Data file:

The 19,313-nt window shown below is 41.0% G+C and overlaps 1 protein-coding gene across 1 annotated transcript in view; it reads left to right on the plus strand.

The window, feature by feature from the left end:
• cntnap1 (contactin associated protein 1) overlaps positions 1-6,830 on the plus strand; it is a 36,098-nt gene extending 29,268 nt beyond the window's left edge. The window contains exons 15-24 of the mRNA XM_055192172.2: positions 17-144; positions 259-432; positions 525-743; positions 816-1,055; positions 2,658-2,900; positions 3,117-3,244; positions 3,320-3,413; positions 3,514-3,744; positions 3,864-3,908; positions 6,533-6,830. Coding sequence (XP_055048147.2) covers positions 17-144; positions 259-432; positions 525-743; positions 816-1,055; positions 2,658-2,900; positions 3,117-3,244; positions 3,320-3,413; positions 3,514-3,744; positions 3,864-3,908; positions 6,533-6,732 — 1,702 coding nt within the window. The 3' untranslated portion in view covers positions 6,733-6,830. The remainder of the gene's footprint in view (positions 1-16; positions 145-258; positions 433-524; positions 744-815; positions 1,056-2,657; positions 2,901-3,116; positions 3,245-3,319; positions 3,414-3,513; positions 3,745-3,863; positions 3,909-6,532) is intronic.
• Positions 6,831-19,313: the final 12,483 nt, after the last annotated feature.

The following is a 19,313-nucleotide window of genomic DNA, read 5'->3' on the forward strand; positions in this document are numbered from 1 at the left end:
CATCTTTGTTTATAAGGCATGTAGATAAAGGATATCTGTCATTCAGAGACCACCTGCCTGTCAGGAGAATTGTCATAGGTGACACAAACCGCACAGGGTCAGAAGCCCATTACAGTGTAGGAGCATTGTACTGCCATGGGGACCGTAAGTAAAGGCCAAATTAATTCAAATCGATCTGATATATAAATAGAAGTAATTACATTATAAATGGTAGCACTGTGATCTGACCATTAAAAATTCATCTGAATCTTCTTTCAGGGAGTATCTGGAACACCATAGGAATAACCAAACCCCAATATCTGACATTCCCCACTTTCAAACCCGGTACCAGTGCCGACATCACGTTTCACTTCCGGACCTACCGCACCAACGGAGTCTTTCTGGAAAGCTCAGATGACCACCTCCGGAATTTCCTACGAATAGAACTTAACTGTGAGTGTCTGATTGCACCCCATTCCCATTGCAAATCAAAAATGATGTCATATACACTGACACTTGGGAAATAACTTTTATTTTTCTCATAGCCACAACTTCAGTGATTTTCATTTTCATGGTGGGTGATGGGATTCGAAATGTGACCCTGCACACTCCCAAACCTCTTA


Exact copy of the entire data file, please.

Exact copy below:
The 19,313-nt window shown below is 41.0% G+C and overlaps 1 protein-coding gene across 1 annotated transcript in view; it reads left to right on the plus strand.

The window, feature by feature from the left end:
• cntnap1 (contactin associated protein 1) overlaps positions 1-6,830 on the plus strand; it is a 36,098-nt gene extending 29,268 nt beyond the window's left edge. The window contains exons 15-24 of the mRNA XM_055192172.2: positions 17-144; positions 259-432; positions 525-743; positions 816-1,055; positions 2,658-2,900; positions 3,117-3,244; positions 3,320-3,413; positions 3,514-3,744; positions 3,864-3,908; positions 6,533-6,830. Coding sequence (XP_055048147.2) covers positions 17-144; positions 259-432; positions 525-743; positions 816-1,055; positions 2,658-2,900; positions 3,117-3,244; positions 3,320-3,413; positions 3,514-3,744; positions 3,864-3,908; positions 6,533-6,732 — 1,702 coding nt within the window. The 3' untranslated portion in view covers positions 6,733-6,830. The remainder of the gene's footprint in view (positions 1-16; positions 145-258; positions 433-524; positions 744-815; positions 1,056-2,657; positions 2,901-3,116; positions 3,245-3,319; positions 3,414-3,513; positions 3,745-3,863; positions 3,909-6,532) is intronic.
• Positions 6,831-19,313: the final 12,483 nt, after the last annotated feature.

The following is a 19,313-nucleotide window of genomic DNA, read 5'->3' on the forward strand; positions in this document are numbered from 1 at the left end:
CATCTTTGTTTATAAGGCATGTAGATAAAGGATATCTGTCATTCAGAGACCACCTGCCTGTCAGGAGAATTGTCATAGGTGACACAAACCGCACAGGGTCAGAAGCCCATTACAGTGTAGGAGCATTGTACTGCCATGGGGACCGTAAGTAAAGGCCAAATTAATTCAAATCGATCTGATATATAAATAGAAGTAATTACATTATAAATGGTAGCACTGTGATCTGACCATTAAAAATTCATCTGAATCTTCTTTCAGGGAGTATCTGGAACACCATAGGAATAACCAAACCCCAATATCTGACATTCCCCACTTTCAAACCCGGTACCAGTGCCGACATCACGTTTCACTTCCGGACCTACCGCACCAACGGAGTCTTTCTGGAAAGCTCAGATGACCACCTCCGGAATTTCCTACGAATAGAACTTAACTGTGAGTGTCTGATTGCACCCCATTCCCATTGCAAATCAAAAATGATGTCATATACACTGACACTTGGGAAATAACTTTTATTTTTCTCATAGCCACAACTTCAGTGATTTTCATTTTCATGGTGGGTGATGGGATTCGAAATGTGACCCTGCACACTCCCAAACCTCTTA